The unemployment rate in the United States has dropped to its lowest in nearly half a century. The unemployment rate fell to 3.6 percent in the first quarter of the year, the lowest since December 1969. However, the decline in the unemployment rate was largely driven by more people leaving the labor force. Nearly half a million people left the workforce in the quarter, the most in a year and a half.
U.S. employers added a better-than-expected 263,000 jobs in April. It was also disclosed that the economy created 16,000 more jobs in February and March than previously reported. The nation had a monthly average of 186,000 jobs filled in the first three months of the year. The gains are well above the nearly 100,000 jobs per month needed to keep up with growth in the working-age population.
The new jobs created last month were spread across most industry sectors. A Labor Department report showed solid hiring in services, construction, and health care. There is anecdotal evidence of worker shortages in the transportation, manufacturing, and construction industries.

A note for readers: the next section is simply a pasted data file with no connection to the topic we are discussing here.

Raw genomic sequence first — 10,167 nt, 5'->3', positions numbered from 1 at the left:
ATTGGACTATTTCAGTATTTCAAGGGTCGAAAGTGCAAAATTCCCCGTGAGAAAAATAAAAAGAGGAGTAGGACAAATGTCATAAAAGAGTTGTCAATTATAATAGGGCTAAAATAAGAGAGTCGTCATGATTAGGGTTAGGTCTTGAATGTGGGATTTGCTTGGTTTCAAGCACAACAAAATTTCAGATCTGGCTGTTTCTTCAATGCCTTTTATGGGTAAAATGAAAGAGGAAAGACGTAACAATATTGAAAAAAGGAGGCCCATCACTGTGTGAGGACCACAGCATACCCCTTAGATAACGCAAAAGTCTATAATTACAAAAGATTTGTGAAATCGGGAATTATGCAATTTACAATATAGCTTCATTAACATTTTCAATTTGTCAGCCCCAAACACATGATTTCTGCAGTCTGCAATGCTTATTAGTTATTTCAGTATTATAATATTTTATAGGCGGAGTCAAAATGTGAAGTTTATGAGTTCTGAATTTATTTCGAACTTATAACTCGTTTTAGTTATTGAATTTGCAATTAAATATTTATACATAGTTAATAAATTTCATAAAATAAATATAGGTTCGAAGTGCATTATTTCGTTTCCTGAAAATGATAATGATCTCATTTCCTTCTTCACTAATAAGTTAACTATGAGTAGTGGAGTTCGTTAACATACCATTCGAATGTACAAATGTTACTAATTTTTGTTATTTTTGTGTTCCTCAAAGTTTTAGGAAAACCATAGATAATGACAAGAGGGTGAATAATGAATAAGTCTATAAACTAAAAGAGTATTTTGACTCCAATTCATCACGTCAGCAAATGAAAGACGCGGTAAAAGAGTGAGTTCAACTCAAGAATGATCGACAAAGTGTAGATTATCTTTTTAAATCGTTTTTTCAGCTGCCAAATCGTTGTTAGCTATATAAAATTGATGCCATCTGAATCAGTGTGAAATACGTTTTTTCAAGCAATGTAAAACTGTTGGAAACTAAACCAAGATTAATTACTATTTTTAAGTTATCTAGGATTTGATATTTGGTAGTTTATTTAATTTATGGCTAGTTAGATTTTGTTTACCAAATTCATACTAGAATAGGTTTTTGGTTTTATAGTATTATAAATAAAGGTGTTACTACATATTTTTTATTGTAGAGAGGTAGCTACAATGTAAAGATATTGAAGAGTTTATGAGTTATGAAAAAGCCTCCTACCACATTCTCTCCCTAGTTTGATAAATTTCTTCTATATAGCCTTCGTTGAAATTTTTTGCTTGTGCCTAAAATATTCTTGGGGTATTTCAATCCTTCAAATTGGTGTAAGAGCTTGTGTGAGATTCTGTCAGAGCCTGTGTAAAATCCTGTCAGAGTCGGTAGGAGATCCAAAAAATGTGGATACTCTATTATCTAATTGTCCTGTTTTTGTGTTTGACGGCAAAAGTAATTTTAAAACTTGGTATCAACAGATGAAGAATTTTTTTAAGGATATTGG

Workers’ productivity surged in the first quarter. Average wages rose at an annual rate of 3.2 percent. Average hourly earnings rose 6 cents, or 0.2 percent, in April after increasing by the same margin in March.
The nearly decade-old economic expansion shows no signs of slowing. The economy will mark 10 years of expansion in July, the longest on record. The economy grew at an annual 3.2 percent rate in the first quarter, higher than the 2.2 percent rate of growth recorded in the October-December period of 2018. Inflation has been running below the Fed’s target of 2 percent.
The outlook for the American economy is rosy. Federal Reserve Chairman Jerome Powell said in a statement, “Our outlook and my outlook is a positive one – is a healthy one – for the U.S. economy for growth for the rest of this year.”